For Taiwan, Malaysia could ease the global semiconductor shortage
- Taiwan says the supply bottleneck is not just on the island but in Southeast Asia as well, particularly Malaysia.
- Malaysia has been the hub for semiconductor packaging but having suffered a series of Covid-induced factory shutdowns has impacted the overall supply chain.
It’s been more than a year and the global semiconductor shortage has shown no signs of abating as supply chains have yet to keep up with the growing demand. Now, given how complex the supply chain is within the industry, Taiwan, the world’s major chip producer, is saying it cannot sort out the problem alone and needs Malaysia to do its part to help ease the stress on the chip shortage.
Having been at the front and center of efforts to resolve the shortage, Taiwan Economy Minister Wang Mei-hua told Reuters that it could not sort out the problem alone because the supply chain is so complex. “The bottleneck in fact is in Southeast Asia, especially Malaysia, because for a while the factories were all shut down,” she said.
Currently, Malaysia is one of the top ten countries in the semiconductor industry, accounting for about seven percent of the global semiconductor trade and about 13% of the global capacity in terms of back-end assembly test and packaging.
Wang reckons the focus now should be on Malaysia resuming production as soon as possible. “I know that Malaysia started to restore production capacity in early September, and now the production capacity has returned to about 80%, so if their capacity can slowly come back, this problem can be slowly dealt with.”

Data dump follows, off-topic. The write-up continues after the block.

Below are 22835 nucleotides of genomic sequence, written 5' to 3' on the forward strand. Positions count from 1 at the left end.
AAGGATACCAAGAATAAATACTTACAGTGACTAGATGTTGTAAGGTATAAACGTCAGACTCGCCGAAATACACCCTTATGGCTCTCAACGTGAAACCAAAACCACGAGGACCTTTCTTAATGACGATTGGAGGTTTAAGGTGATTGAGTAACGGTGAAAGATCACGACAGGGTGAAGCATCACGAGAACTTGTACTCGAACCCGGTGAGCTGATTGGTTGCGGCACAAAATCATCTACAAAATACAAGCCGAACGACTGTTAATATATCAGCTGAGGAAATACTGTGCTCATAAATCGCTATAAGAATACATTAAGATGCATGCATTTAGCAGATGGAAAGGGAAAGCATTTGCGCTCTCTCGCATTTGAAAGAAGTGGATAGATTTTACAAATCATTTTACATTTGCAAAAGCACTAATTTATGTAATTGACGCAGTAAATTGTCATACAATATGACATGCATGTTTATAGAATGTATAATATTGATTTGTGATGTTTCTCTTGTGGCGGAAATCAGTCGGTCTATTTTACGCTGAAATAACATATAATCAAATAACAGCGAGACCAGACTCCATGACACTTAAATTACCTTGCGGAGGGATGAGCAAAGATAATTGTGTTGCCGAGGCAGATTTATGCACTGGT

However, according to Malaysia Semiconductor Industry Association President Wong Siew Hai, major Malaysian semiconductor manufacturers are already running at full capacity to supply the auto industry, Reuters reported
“For the automotive chips, they are doing their best to ship as much as possible, but the current capacity cannot meet demand because it’s too huge, the build-up is a lot. Everything is at 100% to satisfy the demand for automotive parts. Where they can increase productivity, they’re already doing so,” he said.
But when it comes to increasing capacity, Wong said it will take time, with most available only next year. For context, Malaysia houses suppliers and factories serving semiconductor makers such as Europe’s STMicroelectronics and Infineon, as well as major car makers including Toyota Motor Corp and Ford Motor Co.
A local media even reported, quoting an economist from Malaysia University of Science and Technology (MUST) Geoffrey Williams, who believes the remaining restrictions in Malaysia affecting the semiconductor industry should be lifted in order to address the global semiconductor shortage. “Malaysia must be careful to maintain its good position in the semiconductor industry if it does not want to lose out to other countries,” he said.
Malaysia has also been facing restrained manufacturing, and supply of aluminum capacitors, making the global shortage only worse. Aluminum capacitors are used in 5G, work-from-home electronics, electric vehicles (EV), and renewable energy tech, which are all increasing in demand with time. Unfortunately, just as demand picks, top suppliers of the aluminum capacitor have been undergoing facility shutdown and capacity reduction in the past few months.